He agrees in principle with the president's thesis. But he says that the main mistake of the head of state is that he acts according to his beliefs instead of politically. A kind of paradox - not matter whether you are right and there is reason in what you say, you have to react politically whatever this might mean. "I think the president is right on the mosque issue (as on health care and his economic rescue efforts). But the larger point is that we truly have a leader who keeps doing the wise thing on policy (assuming you agree with him) but the dumb thing on politics", Ignatius writes.
Later on the columnist points out that politicians often like to brag about how they aren't really political animals but public servants. It's almost a political cliche, to accompany a craven decision with the statement: "I'm not doing this to win votes, but because it's the right thing to do". But Obama is different. He truly doesn't seem to relish politics, in the raw, mix-it-up sense. Most of all, he isn't needy for public attention in the way our most neurotic and gifted politicians have been -- walking outpatients such as Richard Nixon or Lyndon Johnson or Bill Clinton. "He doesn't like red-hot; he likes cool and deliberative".
More than a stunning conclusion, given the rare political phenomenon Barack Obama who does precisely what he thinks because he believes that it is right and not because he might score more political points.
In a commentary in the Financial Times the columnist Clive Crook blames the president for not succeeding to express his thoughts in such a way to avoid provoking even bigger quarrel in society and also that his statement took the issue of the mosque in Manhattan on a national level. The author concludes his criticism like this: "Whether or not he made the case for the project to go ahead – as, on balance, I think he should – he could have reminded the country of its common purposes, he could have sought to unify, he could have insisted on tolerance and understanding on both sides. That was the Barack Obama the country elected. Where did he go?"
But I think that his statement is exactly this - a call for tolerance and an attempt for unification of the nation. And the reason the statement polarized the debate is precisely the clear position which, however, society is not prepared to accept. The question is what do people want - sincerity and honesty or well grinded politician who thinks one and does another? Here we cannot not mention Barack Obama's predecessor - George Bush Jr., who seemed a very religious man, which does not give a clear perspective how profound his faith is. No matter whether it is profound or is just for the cameras, the fact is that his policy led to a huge tension between Christians and Muslims, to the destruction of entire countries in which innocent Muslims hardly see not only a perspective for their own future but for their children too.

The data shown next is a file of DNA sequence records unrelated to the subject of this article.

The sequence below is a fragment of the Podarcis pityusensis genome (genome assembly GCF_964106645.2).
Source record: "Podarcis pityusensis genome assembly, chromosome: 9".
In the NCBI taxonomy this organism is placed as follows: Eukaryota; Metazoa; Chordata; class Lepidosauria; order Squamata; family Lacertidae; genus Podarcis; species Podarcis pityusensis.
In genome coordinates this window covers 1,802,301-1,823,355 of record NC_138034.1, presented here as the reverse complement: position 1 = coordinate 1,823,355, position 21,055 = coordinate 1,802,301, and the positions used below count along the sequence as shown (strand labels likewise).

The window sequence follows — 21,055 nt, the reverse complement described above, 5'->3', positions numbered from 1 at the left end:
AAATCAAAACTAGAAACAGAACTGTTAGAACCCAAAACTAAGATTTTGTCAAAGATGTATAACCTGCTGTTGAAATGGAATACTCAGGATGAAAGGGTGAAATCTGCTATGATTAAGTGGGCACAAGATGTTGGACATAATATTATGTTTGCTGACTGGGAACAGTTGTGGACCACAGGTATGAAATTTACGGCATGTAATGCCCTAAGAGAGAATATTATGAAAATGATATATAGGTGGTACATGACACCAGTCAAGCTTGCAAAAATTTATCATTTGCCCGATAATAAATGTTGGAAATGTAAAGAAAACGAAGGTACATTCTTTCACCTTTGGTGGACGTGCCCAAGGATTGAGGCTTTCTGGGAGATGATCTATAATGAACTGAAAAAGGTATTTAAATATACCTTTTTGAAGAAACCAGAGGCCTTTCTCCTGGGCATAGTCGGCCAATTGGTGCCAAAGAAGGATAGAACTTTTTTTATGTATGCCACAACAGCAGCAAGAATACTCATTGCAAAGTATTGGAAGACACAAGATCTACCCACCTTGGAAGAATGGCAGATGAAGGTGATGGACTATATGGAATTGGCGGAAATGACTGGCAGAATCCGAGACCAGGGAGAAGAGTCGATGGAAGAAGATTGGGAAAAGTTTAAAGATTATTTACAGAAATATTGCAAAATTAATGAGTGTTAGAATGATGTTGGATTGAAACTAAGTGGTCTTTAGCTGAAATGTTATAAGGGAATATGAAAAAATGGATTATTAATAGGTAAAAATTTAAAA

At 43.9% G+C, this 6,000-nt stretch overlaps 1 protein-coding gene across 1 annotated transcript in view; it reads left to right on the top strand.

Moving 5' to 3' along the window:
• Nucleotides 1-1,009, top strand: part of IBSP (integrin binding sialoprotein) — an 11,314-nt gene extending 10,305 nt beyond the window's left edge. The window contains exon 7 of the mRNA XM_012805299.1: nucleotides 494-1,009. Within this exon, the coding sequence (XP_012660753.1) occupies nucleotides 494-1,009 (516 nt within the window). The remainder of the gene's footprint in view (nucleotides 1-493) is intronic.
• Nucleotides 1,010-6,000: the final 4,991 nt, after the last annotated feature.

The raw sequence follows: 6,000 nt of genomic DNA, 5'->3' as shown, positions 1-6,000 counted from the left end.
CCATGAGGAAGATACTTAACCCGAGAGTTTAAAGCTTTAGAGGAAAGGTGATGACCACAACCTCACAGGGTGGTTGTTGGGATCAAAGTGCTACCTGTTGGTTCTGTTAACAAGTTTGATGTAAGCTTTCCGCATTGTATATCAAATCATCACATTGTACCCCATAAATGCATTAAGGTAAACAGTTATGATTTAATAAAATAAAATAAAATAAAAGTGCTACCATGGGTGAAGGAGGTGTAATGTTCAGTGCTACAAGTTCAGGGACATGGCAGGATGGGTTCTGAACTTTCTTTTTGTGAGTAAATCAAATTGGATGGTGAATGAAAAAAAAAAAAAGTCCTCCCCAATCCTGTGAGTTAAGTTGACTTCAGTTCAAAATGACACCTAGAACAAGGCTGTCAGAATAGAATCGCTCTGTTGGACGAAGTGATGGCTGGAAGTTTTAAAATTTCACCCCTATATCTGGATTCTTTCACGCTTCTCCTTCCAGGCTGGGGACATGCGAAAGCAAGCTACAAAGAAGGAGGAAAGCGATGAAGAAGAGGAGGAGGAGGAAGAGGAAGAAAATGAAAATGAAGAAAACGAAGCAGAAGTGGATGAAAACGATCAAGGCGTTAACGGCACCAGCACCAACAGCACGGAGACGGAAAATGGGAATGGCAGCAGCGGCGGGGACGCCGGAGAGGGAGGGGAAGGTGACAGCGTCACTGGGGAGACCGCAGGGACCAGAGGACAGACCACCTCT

And a very important detail: is the demonstration of faith a justification of such political decisions? Isn't this a dangerous demagogy? Yes, it is true that it makes it easier to swallow the price of a war but is it fair toward the citizens? And don't they use such a justification to accept easily a war which otherwise they would not support if it is only based on political or economic grounds?
What were Bush's reasons to go to war is another question which is unlikely to be answered because we know the man from media only. But if one day he would write a book, we would probably be able to explain what made him make one decision or another during his two terms as a United States president.
The question is whether societies are ripe enough to hear the truth from politicians. They expect clear positions no matter whether they are reasonable, right or not, but instead are voiced publicly "politically". When Obama says that the war is not against Islam and the terrorists are not an embodiment of Islam, he actually makes people reconsider a stereotype and this is the greatest provocation for mass conscience. And even bigger provocation is for us to realise that a politician could be right today instead of waiting for years to pass in order to tell ourselves "well, he was right but we rejected him because then, in that very moment, it was painful".